Hi everybody! Welcome to the second edition of my newsletter "Free As A Bird".
The name of the newsletter represents us - we want to be free. Free to choose how we spend our lives.
So I read that the market is down aprox. 5% since 1th of May? Anyone worried?
Check out the figure below. This is the 24th correction above 5% since the March 2009 low. They all seemed like the end of the world at the time.
If you’re still not convinced that markets always will go up in the long run, I’ll recommend you to check out JL Collins Stocks Series: Stocks — Part II: The Market Always Goes Up
Did you check out my net worth report this month? I tried a new design this month, I’ll hope you like it! Updated net worth report here.
Hopefully I’ll pass $200,000 already in july this year!
I got a job offer for a project manager job this week. They offered me $81,000. I tried to negotiate the offer, but they said that $81k was their final offer. Anyway a 7 % raise from my current job.
I talked to my former boss about my offer, and then they wanted to counter-offer on my $81k!
So my old job gave me an offer of $81,5k plus the ability to work out 2 hours in the work time every week. And they wanted me to be the leader of the engineering team and deputy chef for the manager when she is away. The only negative is that it is a 40 min commute. The $81k offer is 4 min walking.
Because of the 2 hours work out in the work time, it means that my work hours only will be 35,5 hours/week in the $81,5k offer!
What do you think? Which offer would you take?
Articles I Read This Week That Got Me Thinking
Most people live their lives for the weekend. It’s not surprising since we’ve been conditioned since we were kids to look forward to Fridays and doing whatever we want on the weekend.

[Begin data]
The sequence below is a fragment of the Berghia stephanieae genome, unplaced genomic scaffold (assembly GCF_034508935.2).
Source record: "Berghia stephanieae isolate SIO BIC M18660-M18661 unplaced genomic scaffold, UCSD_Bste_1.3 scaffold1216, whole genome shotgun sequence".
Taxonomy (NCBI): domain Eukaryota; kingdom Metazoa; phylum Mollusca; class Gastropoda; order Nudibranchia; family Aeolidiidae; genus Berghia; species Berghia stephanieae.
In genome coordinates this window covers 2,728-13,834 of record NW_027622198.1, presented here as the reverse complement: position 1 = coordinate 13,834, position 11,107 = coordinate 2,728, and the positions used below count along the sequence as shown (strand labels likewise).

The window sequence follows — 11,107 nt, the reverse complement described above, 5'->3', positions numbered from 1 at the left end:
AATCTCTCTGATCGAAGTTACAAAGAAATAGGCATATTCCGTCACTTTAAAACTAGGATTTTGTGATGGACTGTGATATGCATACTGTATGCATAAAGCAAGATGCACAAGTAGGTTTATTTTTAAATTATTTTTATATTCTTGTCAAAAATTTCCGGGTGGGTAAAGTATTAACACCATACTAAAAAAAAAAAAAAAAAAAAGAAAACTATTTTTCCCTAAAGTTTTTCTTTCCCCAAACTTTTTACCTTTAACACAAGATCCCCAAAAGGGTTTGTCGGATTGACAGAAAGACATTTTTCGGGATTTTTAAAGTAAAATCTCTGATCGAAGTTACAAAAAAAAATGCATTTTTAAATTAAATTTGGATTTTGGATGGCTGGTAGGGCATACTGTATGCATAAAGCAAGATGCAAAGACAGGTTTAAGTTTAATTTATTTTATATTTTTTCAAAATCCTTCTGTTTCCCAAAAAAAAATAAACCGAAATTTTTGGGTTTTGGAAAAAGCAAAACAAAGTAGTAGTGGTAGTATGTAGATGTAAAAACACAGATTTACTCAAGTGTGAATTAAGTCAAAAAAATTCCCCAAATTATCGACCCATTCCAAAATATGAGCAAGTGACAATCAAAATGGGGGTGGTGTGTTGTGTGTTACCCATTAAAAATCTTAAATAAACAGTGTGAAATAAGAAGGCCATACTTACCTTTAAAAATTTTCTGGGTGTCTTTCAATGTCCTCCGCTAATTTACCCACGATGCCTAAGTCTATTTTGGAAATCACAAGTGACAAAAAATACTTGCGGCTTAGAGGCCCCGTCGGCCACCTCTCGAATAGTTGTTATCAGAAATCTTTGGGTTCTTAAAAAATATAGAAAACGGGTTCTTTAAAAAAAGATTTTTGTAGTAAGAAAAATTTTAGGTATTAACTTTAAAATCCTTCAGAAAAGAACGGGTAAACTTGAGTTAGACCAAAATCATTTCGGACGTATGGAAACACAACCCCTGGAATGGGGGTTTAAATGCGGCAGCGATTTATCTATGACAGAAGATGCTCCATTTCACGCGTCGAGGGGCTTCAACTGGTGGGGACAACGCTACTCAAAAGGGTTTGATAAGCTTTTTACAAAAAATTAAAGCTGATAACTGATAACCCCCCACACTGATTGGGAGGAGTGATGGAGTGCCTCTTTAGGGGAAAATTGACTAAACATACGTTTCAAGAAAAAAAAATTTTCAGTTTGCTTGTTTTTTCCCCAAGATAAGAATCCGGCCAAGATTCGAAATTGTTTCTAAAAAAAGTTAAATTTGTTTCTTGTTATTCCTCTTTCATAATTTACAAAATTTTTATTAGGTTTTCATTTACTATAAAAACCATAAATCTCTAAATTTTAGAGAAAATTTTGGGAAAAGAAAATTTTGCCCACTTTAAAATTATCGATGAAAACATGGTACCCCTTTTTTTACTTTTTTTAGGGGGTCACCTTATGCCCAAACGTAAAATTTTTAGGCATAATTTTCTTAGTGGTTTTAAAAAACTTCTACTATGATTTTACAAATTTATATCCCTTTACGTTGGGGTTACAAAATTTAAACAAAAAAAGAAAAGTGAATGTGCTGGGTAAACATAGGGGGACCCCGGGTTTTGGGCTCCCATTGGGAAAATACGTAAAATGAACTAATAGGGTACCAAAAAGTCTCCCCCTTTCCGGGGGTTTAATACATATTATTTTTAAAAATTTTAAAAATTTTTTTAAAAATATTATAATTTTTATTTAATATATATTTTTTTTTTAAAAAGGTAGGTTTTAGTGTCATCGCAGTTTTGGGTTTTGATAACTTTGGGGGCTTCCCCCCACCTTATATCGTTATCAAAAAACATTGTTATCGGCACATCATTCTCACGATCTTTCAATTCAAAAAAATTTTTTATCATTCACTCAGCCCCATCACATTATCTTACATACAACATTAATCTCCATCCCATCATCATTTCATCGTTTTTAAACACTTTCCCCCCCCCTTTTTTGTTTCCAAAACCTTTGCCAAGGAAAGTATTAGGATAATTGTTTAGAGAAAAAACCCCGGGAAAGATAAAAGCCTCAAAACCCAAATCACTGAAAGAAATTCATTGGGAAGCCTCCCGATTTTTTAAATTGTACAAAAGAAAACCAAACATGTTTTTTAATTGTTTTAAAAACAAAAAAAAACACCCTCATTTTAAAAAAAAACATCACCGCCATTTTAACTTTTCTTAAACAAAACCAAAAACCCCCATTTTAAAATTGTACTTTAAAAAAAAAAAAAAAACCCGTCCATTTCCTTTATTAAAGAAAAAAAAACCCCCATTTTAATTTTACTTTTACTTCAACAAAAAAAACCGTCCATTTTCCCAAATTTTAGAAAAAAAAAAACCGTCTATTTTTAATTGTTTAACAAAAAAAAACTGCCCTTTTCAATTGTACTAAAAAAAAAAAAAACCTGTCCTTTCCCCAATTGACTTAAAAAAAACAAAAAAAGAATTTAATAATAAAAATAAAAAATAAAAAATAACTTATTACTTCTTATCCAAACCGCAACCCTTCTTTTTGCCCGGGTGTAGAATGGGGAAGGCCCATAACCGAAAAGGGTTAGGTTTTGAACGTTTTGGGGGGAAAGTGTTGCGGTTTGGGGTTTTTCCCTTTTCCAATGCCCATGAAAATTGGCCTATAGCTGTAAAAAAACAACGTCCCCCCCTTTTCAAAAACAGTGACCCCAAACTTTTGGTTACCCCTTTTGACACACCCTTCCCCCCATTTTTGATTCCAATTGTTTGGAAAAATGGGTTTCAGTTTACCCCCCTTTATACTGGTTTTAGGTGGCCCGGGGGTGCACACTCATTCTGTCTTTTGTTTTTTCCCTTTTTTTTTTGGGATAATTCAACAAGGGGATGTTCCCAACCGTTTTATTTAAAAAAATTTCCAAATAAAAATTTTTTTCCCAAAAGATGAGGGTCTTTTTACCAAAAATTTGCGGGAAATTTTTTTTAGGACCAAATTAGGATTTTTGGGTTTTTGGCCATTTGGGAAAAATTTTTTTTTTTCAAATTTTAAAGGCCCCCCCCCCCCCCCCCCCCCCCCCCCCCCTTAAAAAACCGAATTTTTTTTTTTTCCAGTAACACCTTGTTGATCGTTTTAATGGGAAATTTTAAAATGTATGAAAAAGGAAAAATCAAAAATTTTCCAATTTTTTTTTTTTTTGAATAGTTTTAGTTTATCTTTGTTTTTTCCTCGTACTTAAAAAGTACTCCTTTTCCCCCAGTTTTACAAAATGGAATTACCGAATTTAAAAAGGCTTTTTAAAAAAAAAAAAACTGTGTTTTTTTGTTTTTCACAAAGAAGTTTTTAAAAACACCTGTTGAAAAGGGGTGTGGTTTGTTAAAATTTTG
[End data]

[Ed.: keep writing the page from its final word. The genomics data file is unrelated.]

But how much of yourself can you really pack into 2 days, especially when you have weddings to attend and date nights and kids and chores and laundry?
There just never seems to be enough time for anything – to read that book you’ve been putting off, or reaching out to chill with one of your friends you haven’t seen in a while, to practice that guitar you bought two years ago, or take that last minute trip.
To me, financial independence has always been about time, not money. My goal was to make work optional as quickly as possible, so I could have more options with my time. If you view money as the goal, then you miss the point. Money is infinite, but time is not.
If you don’t love your work already, then you face two choices.
Your first choice is to stay where you are long enough to build sufficient wealth so you never have to work again. Save as much as you can, learn everything you can about investing, and pursue your goal with abandon. There’s absolutely nothing wrong with this path if that’s truly what you want out of life.
The second choice is to decide life is too short to spend years stuck in meaningless work and to start doing something you’re passionate about that’s congruent with your values and interests.
My experience is most people pursuing early retirement aren’t consciously choosing a leisurely life. They have other goals or ambitions more akin to an encore career or lifestyle business, but aren’t willing to take the leap.
If that’s your goal, then don’t put a formidable obstacle like financial freedom between you and living your dream. Get started now instead.
Good investors don’t turn away from stocks when prices are down… they invest MORE when prices are lower.
Of course, coping with the economic cycles is never easy. Natural emotion and risk aversion get in the way. It’s simply part of our human nature.
What if the price falls further? Assuming you’re still comfortable with your estimate of the midpoint, just BUY MORE.
Furthermore, it’s not uncommon for a stock to swing +50% or -50% in any given 365 day period.
All this volatility is perfectly normal behavior. Anyone who desires to be invested in stocks needs to be comfortable with this level of volatility, because valuing those assets isn’t easy.